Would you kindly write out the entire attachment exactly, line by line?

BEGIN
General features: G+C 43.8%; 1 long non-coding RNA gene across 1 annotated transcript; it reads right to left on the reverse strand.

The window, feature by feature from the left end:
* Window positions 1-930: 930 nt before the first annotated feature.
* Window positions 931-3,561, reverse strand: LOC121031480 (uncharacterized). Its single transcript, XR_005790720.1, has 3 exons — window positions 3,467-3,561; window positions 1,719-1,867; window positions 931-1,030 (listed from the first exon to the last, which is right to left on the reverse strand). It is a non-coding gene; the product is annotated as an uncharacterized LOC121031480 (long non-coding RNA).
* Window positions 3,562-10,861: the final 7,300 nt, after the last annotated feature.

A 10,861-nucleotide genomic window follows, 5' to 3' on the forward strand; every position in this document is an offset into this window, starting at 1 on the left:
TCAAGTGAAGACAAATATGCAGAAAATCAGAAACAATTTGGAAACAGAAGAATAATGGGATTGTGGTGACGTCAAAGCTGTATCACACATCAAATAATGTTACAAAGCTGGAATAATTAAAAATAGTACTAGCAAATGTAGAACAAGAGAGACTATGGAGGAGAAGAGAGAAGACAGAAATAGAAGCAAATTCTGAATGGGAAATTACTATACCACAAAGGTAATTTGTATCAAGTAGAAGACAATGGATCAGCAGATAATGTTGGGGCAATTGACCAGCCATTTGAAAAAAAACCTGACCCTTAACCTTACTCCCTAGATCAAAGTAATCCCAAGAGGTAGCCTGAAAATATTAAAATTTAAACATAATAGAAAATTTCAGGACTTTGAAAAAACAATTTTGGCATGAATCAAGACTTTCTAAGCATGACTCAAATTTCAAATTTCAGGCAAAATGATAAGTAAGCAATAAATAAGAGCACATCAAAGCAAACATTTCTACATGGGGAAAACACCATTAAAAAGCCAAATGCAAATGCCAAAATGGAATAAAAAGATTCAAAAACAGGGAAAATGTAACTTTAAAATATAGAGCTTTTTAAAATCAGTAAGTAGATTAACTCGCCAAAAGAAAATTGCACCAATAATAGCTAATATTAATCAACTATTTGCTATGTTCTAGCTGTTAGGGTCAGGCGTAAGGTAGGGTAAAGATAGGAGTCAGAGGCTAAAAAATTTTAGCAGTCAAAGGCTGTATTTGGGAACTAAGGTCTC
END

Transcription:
General features: G+C 43.8%; 1 long non-coding RNA gene across 1 annotated transcript; it reads right to left on the reverse strand.

The window, feature by feature from the left end:
* Window positions 1-930: 930 nt before the first annotated feature.
* Window positions 931-3,561, reverse strand: LOC121031480 (uncharacterized). Its single transcript, XR_005790720.1, has 3 exons — window positions 3,467-3,561; window positions 1,719-1,867; window positions 931-1,030 (listed from the first exon to the last, which is right to left on the reverse strand). It is a non-coding gene; the product is annotated as an uncharacterized LOC121031480 (long non-coding RNA).
* Window positions 3,562-10,861: the final 7,300 nt, after the last annotated feature.

A 10,861-nucleotide genomic window follows, 5' to 3' on the forward strand; every position in this document is an offset into this window, starting at 1 on the left:
TCAAGTGAAGACAAATATGCAGAAAATCAGAAACAATTTGGAAACAGAAGAATAATGGGATTGTGGTGACGTCAAAGCTGTATCACACATCAAATAATGTTACAAAGCTGGAATAATTAAAAATAGTACTAGCAAATGTAGAACAAGAGAGACTATGGAGGAGAAGAGAGAAGACAGAAATAGAAGCAAATTCTGAATGGGAAATTACTATACCACAAAGGTAATTTGTATCAAGTAGAAGACAATGGATCAGCAGATAATGTTGGGGCAATTGACCAGCCATTTGAAAAAAAACCTGACCCTTAACCTTACTCCCTAGATCAAAGTAATCCCAAGAGGTAGCCTGAAAATATTAAAATTTAAACATAATAGAAAATTTCAGGACTTTGAAAAAACAATTTTGGCATGAATCAAGACTTTCTAAGCATGACTCAAATTTCAAATTTCAGGCAAAATGATAAGTAAGCAATAAATAAGAGCACATCAAAGCAAACATTTCTACATGGGGAAAACACCATTAAAAAGCCAAATGCAAATGCCAAAATGGAATAAAAAGATTCAAAAACAGGGAAAATGTAACTTTAAAATATAGAGCTTTTTAAAATCAGTAAGTAGATTAACTCGCCAAAAGAAAATTGCACCAATAATAGCTAATATTAATCAACTATTTGCTATGTTCTAGCTGTTAGGGTCAGGCGTAAGGTAGGGTAAAGATAGGAGTCAGAGGCTAAAAAATTTTAGCAGTCAAAGGCTGTATTTGGGAACTAAGGTCTC